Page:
I am working on a typeface for technical documentation composed of characters in solid blocks. When typed in a sequence, the blocks should appear together to each other forming a solid background with no gaps between the characters. The blocks fill the entire width of the character.
Hairline gaps appear between the glyphs.
I see this in Illustrator (Mac or Windows) and in FrameMaker (Windows).
I have even tried to create an overlap of the background extending beyond the glyph left and right by 5 units, but it makes no difference.
Glyphs Version: 3.0.2
Characteristics of the Typeface:
- The typeface has only one master and a single weight.
- There are no kerning pairs on any of the characters.
- The characters have one of three widths, so it is not technically monospaced: 500, 1000, 1500 with an em-size of 1000.
I have tried setting the “.monospace” number value in the master settings as suggested here:
[IsFixedPitch to disable metrics adjustment]
… but, other than left-aligning the wide characters (which breaks my design, but it was just an attempt to see what would fix the problem), the gaps continue the same as before when I used the typeface.
Before I export, I run the following each time:
- Update Glyph Info
- Update Glyph Metrics
- File Format: .otf
- Outline Flavour: PostScript/CFF
Options (makes no difference checked or unchecked):
- Kerning: Auto or zero (makes no difference)
- Tracking: 0
Any suggestion as to a solution would be much appreciated.
It’s a quirk of pixelation, and text rendering engines are not über precise down to the sub pixel levels. The only way to make sure to get rid of the hairline gaps is to make the overlap larger, which is commonly seen in connecting scripts like Arabic.
My solution would be OpenType, and make overlapped variant appear when a letter is followed by another. I have made a sample Glyphs file. I hope it helpsOverlap Test.glyphs (1.3 KB) .
Thanks very much for the information and for the sample file! A lot of overlap is necessary. I first tried 25 units and it did nothing. 100 units, like you used, seems to do the trick. The hairlines show most when the type is small, so a pixel in the wrong direction as part of pixelation could result in a gap, which is probably why overkill is necessary. I’ll continue to test the solution you propose. Thanks again!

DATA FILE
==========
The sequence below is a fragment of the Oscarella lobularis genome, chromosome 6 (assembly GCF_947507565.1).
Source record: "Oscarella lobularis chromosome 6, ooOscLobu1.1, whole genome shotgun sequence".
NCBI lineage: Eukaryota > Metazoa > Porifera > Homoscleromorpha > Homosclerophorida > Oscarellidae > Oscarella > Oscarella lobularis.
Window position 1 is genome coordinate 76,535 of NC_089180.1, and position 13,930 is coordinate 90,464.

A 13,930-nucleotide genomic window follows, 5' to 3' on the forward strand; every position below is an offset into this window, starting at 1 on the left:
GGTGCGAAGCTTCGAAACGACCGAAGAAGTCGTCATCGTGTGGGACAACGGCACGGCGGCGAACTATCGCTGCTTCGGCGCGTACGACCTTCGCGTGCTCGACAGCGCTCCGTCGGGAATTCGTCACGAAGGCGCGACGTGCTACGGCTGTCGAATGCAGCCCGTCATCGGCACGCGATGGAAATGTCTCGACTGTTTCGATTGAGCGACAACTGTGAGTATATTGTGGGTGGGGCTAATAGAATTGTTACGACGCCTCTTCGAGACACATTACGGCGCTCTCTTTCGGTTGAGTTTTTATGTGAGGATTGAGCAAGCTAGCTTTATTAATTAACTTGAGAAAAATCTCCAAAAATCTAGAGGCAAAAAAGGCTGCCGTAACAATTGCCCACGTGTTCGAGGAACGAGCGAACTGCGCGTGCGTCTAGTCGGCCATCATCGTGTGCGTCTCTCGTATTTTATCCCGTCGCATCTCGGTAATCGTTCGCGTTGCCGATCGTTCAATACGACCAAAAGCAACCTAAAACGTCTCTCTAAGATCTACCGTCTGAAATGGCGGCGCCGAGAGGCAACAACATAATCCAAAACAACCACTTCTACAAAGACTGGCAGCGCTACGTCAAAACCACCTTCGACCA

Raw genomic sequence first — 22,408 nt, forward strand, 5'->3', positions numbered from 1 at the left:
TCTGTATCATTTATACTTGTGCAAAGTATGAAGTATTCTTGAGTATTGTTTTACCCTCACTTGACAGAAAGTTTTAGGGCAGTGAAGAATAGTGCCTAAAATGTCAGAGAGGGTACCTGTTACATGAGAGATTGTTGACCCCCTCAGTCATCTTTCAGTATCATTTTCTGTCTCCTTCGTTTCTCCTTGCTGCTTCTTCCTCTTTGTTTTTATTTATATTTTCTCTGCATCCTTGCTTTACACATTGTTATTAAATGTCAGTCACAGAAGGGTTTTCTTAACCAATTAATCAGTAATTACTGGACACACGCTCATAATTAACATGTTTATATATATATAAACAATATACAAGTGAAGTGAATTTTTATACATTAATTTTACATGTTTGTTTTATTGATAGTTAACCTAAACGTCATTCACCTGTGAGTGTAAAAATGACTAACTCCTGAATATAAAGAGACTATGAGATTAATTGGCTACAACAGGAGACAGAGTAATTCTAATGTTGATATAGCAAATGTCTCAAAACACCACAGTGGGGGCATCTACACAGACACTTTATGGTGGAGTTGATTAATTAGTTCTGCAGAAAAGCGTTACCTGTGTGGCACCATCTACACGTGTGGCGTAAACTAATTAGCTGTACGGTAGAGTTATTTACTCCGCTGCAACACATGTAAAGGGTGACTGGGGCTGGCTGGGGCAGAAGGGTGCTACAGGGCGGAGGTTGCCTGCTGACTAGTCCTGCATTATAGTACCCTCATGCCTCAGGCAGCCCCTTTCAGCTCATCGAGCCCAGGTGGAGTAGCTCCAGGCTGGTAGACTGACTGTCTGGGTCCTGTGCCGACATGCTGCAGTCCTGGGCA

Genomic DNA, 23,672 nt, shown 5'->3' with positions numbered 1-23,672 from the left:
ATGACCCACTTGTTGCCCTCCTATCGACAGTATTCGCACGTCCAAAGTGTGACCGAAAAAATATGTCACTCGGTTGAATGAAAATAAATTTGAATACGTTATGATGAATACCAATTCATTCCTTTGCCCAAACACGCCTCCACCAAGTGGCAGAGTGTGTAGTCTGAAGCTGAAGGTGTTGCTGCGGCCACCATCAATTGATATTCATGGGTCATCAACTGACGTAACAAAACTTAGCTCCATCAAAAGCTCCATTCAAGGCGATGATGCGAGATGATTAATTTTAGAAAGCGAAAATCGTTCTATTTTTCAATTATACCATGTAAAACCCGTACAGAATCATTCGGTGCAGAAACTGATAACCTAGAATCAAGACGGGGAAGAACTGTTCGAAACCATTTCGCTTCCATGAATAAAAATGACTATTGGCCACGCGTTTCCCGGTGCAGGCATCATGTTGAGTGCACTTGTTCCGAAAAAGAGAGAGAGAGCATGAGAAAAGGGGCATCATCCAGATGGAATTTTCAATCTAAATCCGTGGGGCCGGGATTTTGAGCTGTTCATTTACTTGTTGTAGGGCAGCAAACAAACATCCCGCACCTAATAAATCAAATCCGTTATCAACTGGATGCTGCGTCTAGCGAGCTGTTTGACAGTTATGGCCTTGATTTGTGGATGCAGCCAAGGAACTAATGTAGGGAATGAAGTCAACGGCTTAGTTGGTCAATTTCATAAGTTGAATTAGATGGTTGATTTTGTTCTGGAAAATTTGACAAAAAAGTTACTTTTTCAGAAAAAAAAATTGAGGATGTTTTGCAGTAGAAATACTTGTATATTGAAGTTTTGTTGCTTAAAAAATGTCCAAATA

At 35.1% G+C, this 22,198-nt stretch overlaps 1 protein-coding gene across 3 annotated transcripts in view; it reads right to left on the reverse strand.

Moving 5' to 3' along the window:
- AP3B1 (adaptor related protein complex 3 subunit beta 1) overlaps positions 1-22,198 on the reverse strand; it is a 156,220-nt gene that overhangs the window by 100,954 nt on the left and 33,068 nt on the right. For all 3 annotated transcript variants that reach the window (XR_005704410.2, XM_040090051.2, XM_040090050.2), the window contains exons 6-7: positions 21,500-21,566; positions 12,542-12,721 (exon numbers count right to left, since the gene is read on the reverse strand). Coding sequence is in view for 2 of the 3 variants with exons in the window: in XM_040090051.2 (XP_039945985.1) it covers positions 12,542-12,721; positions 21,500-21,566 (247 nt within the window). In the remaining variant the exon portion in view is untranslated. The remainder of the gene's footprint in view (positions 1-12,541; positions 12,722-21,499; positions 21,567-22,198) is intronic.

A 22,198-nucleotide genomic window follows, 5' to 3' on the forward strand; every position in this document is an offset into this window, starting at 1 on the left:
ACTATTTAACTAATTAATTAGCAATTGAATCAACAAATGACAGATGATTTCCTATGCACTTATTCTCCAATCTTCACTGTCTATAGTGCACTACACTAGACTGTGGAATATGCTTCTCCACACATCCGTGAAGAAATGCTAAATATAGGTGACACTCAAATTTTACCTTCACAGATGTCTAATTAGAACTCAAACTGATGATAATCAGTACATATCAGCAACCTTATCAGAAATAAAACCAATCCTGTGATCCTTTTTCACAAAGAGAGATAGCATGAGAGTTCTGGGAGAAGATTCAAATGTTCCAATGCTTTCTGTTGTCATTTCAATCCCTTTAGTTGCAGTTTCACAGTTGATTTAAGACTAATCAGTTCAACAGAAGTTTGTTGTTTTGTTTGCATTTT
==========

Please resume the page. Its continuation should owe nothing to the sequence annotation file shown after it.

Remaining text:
You’re welcome! 25 units is not enough? That’s a little surprising. I wonder what OS + application + font size you are looking at. Would you mind posting a screenshot here? And depending on the target environment and needs, I could suggest a simpler trick.
Have you checked the path directions? 25 units overlap should be enough.
I take that back that the problem was fixed with the 100 unit overlap. Looked fine everywhere until I viewed it as a PDF on an iPad (Acrobat Pro).
The problem appears at small display sizes only. It’s not so much the size of the type itself as I can tell, but the size at which it is viewed. If I zoom in on-screen, the problem disappears. The problem appears in the applications I author in (Illustrator or FrameMaker) as well as in the PDF output.
macOS 11.2.2, Illustrator 2021, macOS Preview, Adobe Acrobat DC
iPadOS 14.4: DropBox PDF viewer, Acrobat Reader
Windows 10: Illustrator 2021, FrameMaker 2019, Adobe Acrobat DC
I am attaching a screenshot.
I have been noticing the top of the comma is missing a pixel. Some aliasing is showing on the bottom of the 2 as well. So far, I have only done the 100 unit outdent on the right side of the 4 and 5 (which still have 5 units outdent on the left side). The comma has no outdent on either side.
The characters are actually in the Japanese Full-Width range (the 4 is \uFF14). This has to do with the way FrameMaker is making me work on paragraph numbering.
This is a project designed for PDF output, primarily for online viewing, but also print.
Yes, I select all glyphs before exporting and run Paths > Correct Path Direction.
I also bump up the version number by 0.001 before each export.
Can you send me the .glyphs file?
Thanks for offering to look at the file, but it turned out that I was having a cache problem with the new versions of the typeface on the Mac. A 20 unit overlap does in fact seem to do the trick very nicely. I also implemented the “cut-off” corners as in the sample–a really great idea!
I found an article on your website about font cache problems and setting up the Adobe Fonts folder, which I have now done. I’ll also continue to study the sample .glyphs file you sent me and weigh whether the OpenType features you show could help.
Thanks very much for your valued assistance!